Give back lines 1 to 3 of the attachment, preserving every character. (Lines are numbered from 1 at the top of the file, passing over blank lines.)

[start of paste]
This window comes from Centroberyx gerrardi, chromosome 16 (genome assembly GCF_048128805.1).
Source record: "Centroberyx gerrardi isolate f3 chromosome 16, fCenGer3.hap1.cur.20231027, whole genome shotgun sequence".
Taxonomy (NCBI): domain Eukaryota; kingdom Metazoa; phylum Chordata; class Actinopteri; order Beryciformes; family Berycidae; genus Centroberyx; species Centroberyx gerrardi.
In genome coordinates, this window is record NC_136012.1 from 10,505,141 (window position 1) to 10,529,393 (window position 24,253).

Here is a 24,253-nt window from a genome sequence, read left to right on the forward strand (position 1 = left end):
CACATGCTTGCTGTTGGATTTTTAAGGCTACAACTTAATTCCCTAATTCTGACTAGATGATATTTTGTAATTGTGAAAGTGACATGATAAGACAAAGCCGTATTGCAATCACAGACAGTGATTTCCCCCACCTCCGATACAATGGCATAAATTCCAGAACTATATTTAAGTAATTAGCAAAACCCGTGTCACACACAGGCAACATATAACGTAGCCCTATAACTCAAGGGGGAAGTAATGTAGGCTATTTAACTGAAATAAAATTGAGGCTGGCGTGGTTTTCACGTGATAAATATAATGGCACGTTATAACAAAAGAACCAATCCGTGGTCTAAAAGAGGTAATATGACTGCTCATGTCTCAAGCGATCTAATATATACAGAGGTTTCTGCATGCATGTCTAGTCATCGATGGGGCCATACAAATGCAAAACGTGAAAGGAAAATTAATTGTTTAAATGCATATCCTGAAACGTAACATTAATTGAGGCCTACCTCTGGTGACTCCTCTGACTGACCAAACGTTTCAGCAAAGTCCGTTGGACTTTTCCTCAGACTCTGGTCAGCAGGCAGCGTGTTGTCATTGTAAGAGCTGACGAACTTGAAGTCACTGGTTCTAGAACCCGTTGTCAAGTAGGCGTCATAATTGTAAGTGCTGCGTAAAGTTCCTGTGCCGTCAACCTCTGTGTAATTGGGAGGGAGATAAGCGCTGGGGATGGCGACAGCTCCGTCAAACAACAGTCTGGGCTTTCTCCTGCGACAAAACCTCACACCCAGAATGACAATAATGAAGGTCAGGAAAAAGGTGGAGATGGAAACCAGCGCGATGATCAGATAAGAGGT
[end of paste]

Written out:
This window comes from Centroberyx gerrardi, chromosome 16 (genome assembly GCF_048128805.1).
Source record: "Centroberyx gerrardi isolate f3 chromosome 16, fCenGer3.hap1.cur.20231027, whole genome shotgun sequence".
Taxonomy (NCBI): domain Eukaryota; kingdom Metazoa; phylum Chordata; class Actinopteri; order Beryciformes; family Berycidae; genus Centroberyx; species Centroberyx gerrardi.